Have you ever wondered… are stocks and shares the same? The two phrases are often used synonymously. This can be pretty confusing. But are they the same thing?
Many people use the terms stocks and shares interchangeably. However, they do not mean the same thing. “Stocks” refers to large pieces of the publicly-traded company one is investing in; meanwhile, “shares” refers to the amount of the company the person owns.
The more shares you own, the more of the company you own. However, many companies require a minimum number of shares before investors can make decisions. Here’s some more information about the similarities and differences between stocks and shares.
Are Stocks And Shares The Same?
Lets start by taking a closer look at the definitions of both.
What Are Stocks?
Both “stocks” and “shares” are terms used when discussing investment in the stock market.
When discussing your investments, few will notice if you swap the two terms. In fact, many people use these two words interchangeably. This can confuse first-time investors!
First, let’s discuss what stocks are.
The term stocks refer to the companies you invest in. For example, FB (the ticker for Metaverse Platforms) is a stock. Unless you are extremely wealthy, it is unlikely that you’ll own stock. This would be the equivalent of owning a large part of the company.
But you don’t have to work at a company to invest in their stock.
Only companies listed on the public stock exchange are open to investors. The two largest public stock exchanges in the world are the New York Stock Exchange (NYSE) and the National Association of Securities Dealers Automated Quotations (NASDAQ) Stock Exchange.
Investors can also find stocks in “Over-the-Counter” (OTC) markets. Companies that trade through this market are called “unlisted stocks.”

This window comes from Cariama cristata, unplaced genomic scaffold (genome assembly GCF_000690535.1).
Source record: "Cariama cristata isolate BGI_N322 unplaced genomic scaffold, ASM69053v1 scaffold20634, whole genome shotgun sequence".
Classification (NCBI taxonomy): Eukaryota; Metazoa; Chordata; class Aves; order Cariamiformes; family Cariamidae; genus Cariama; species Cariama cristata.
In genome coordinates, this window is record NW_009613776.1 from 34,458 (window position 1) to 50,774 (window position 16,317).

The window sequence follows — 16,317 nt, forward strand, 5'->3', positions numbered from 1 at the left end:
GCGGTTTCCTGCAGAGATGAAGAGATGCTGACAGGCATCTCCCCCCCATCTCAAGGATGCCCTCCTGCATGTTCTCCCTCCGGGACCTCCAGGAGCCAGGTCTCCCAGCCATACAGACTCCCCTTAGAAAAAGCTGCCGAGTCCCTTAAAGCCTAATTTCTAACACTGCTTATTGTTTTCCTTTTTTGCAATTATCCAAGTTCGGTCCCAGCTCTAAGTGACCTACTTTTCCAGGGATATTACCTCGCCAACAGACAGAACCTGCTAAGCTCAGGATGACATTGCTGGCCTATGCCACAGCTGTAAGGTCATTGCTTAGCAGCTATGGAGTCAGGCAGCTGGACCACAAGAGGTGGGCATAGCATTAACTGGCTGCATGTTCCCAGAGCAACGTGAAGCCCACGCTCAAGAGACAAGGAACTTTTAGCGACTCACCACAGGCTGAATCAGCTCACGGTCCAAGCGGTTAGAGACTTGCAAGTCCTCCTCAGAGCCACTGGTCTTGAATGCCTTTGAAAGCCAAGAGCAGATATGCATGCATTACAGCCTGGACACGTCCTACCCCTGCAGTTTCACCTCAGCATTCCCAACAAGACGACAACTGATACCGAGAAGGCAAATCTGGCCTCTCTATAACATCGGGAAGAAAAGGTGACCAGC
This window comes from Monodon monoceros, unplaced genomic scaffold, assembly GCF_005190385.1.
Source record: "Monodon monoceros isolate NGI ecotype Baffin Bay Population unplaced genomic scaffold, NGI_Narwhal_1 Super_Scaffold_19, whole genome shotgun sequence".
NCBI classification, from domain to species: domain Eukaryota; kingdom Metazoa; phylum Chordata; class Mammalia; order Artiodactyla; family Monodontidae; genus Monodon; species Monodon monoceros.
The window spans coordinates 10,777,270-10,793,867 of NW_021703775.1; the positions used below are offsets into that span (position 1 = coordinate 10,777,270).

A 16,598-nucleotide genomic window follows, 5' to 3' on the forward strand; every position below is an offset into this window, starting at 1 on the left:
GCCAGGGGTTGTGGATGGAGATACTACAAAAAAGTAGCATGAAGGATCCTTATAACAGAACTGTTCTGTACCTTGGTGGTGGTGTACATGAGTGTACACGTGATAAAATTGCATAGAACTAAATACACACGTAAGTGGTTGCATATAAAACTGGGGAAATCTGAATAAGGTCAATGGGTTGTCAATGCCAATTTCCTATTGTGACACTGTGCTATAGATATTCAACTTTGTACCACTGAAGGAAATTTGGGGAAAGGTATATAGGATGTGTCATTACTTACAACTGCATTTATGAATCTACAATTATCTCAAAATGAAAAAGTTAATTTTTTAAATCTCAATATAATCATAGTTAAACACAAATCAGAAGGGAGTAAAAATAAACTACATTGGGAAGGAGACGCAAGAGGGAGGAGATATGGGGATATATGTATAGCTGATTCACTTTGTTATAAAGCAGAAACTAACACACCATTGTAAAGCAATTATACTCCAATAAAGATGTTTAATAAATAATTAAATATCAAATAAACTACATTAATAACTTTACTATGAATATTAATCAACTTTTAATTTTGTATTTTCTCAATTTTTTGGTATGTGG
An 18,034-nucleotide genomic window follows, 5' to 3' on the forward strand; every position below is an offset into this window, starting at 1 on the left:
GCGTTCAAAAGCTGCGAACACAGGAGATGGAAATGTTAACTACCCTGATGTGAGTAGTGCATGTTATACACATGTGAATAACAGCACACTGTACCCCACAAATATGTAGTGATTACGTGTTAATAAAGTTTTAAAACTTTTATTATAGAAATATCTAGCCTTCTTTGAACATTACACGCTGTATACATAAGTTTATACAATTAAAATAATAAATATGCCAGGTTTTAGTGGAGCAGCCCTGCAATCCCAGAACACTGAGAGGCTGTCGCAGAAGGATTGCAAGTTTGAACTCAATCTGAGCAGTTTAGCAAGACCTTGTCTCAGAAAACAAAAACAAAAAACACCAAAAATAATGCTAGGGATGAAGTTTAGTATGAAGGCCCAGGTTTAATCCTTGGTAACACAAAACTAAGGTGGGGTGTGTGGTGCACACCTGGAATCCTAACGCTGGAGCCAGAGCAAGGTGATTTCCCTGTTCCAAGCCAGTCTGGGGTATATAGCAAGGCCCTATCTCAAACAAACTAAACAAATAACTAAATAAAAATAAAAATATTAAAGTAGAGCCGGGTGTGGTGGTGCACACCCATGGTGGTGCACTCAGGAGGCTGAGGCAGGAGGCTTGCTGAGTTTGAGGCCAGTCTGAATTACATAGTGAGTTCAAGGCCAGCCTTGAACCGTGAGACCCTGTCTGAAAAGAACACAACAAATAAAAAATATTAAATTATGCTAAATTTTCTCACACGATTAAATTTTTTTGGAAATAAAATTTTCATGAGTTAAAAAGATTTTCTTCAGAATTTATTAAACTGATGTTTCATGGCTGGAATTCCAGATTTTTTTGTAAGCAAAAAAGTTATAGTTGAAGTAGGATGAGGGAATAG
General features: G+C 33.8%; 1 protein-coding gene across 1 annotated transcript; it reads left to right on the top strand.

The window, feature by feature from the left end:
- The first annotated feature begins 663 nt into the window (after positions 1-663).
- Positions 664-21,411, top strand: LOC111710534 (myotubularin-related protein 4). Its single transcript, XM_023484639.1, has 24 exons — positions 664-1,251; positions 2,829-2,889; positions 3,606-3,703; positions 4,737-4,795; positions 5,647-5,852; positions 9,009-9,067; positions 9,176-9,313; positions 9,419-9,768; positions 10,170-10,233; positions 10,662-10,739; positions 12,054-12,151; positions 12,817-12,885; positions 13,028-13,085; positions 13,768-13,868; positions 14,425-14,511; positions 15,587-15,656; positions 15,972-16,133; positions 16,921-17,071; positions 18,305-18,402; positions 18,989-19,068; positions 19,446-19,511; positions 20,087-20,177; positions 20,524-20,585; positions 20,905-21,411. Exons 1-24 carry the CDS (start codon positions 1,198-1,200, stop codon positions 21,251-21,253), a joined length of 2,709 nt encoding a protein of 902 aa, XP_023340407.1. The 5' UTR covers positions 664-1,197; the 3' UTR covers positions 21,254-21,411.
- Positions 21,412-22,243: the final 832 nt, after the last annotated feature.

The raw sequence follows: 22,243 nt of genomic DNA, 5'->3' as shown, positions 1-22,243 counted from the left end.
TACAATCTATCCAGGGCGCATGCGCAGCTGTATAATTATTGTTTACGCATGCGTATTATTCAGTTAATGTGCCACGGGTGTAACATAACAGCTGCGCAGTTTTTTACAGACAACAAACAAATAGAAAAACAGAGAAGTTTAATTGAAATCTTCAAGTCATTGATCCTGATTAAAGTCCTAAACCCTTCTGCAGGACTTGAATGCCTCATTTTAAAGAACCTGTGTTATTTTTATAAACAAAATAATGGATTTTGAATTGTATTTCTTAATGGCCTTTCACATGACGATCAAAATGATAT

Different Types Of Stock
There are many different types of stocks that you can invest in. However, the type of the stock typically determines what kind of business the company does.
The different types of stocks include:
- Energy Stocks
- Blue Chip Stocks
- Value Stocks
- Large-Cap Stocks
- Small-cap Stocks
- Food-sector Stocks
Learn more about the different types of stocks below (or skip to the summary for my closing arguments).
Companies listed under energy stocks are those that explore, produce, and market energy sources. These sources include oil, gas, wind, water, and solar. While renewable energy sources fall under this category, they are also classified as sustainable or green stocks.
According to Investopedia, the best energy stocks at the moment are Marathon Petroleum Corp., HollyFrontier Corp., and Valvoline Inc. Other energy stocks include Wisconsin Electric and Pinnacle North West.
Value stocks don’t necessarily refer to the company, but more so the investor’s potential earnings. Value Stocks tend to cost less but earn higher dividends. These companies have the potential to grow significantly.
According to Motley Fool, the three best value stocks at the moment are Berkshire Hathaway, Procter & Gamble, and Johnson & Johnson.
Large-cap and Small-cap Stocks
Large-cap stocks refer to stocks with large capital, specifically those with $10 billion market capitalization or more. If you’re looking to expand your portfolio, these stocks have little risk of failure. In other words, they are a safe investment; however, they rarely produce quick returns.